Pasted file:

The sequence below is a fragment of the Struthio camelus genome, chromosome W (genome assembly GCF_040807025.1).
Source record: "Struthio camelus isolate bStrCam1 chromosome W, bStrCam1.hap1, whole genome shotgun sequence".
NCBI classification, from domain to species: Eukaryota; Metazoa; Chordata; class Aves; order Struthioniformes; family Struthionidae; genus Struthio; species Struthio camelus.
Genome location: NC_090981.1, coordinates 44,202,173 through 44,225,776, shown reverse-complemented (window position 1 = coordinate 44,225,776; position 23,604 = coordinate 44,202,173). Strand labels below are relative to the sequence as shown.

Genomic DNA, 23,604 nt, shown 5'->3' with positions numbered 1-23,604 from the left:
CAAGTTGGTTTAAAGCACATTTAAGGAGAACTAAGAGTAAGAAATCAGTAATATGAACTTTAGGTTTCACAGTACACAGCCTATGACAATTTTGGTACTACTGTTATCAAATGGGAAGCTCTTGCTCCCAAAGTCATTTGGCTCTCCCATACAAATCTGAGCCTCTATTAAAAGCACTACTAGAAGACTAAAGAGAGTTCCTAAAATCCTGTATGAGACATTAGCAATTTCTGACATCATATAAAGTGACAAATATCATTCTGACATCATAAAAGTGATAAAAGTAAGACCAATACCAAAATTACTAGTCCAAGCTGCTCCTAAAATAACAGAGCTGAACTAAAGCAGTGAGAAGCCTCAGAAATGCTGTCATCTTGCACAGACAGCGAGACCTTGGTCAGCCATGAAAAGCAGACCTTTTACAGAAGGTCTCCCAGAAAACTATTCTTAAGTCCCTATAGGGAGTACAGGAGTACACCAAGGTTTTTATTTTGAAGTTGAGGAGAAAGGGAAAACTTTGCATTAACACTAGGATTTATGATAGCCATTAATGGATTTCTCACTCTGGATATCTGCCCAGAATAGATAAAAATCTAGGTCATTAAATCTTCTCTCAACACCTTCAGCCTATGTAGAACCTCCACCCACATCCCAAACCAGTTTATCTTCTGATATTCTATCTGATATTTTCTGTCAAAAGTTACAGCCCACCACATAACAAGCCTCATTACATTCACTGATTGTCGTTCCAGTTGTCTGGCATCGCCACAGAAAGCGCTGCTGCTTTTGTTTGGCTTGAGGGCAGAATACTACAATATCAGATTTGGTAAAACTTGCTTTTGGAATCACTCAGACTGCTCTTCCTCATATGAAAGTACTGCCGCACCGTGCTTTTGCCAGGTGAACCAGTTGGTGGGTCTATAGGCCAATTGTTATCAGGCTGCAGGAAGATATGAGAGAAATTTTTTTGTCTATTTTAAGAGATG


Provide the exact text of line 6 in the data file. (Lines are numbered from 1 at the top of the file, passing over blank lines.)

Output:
CAAGTTGGTTTAAAGCACATTTAAGGAGAACTAAGAGTAAGAAATCAGTAATATGAACTTTAGGTTTCACAGTACACAGCCTATGACAATTTTGGTACTACTGTTATCAAATGGGAAGCTCTTGCTCCCAAAGTCATTTGGCTCTCCCATACAAATCTGAGCCTCTATTAAAAGCACTACTAGAAGACTAAAGAGAGTTCCTAAAATCCTGTATGAGACATTAGCAATTTCTGACATCATATAAAGTGACAAATATCATTCTGACATCATAAAAGTGATAAAAGTAAGACCAATACCAAAATTACTAGTCCAAGCTGCTCCTAAAATAACAGAGCTGAACTAAAGCAGTGAGAAGCCTCAGAAATGCTGTCATCTTGCACAGACAGCGAGACCTTGGTCAGCCATGAAAAGCAGACCTTTTACAGAAGGTCTCCCAGAAAACTATTCTTAAGTCCCTATAGGGAGTACAGGAGTACACCAAGGTTTTTATTTTGAAGTTGAGGAGAAAGGGAAAACTTTGCATTAACACTAGGATTTATGATAGCCATTAATGGATTTCTCACTCTGGATATCTGCCCAGAATAGATAAAAATCTAGGTCATTAAATCTTCTCTCAACACCTTCAGCCTATGTAGAACCTCCACCCACATCCCAAACCAGTTTATCTTCTGATATTCTATCTGATATTTTCTGTCAAAAGTTACAGCCCACCACATAACAAGCCTCATTACATTCACTGATTGTCGTTCCAGTTGTCTGGCATCGCCACAGAAAGCGCTGCTGCTTTTGTTTGGCTTGAGGGCAGAATACTACAATATCAGATTTGGTAAAACTTGCTTTTGGAATCACTCAGACTGCTCTTCCTCATATGAAAGTACTGCCGCACCGTGCTTTTGCCAGGTGAACCAGTTGGTGGGTCTATAGGCCAATTGTTATCAGGCTGCAGGAAGATATGAGAGAAATTTTTTTGTCTATTTTAAGAGATG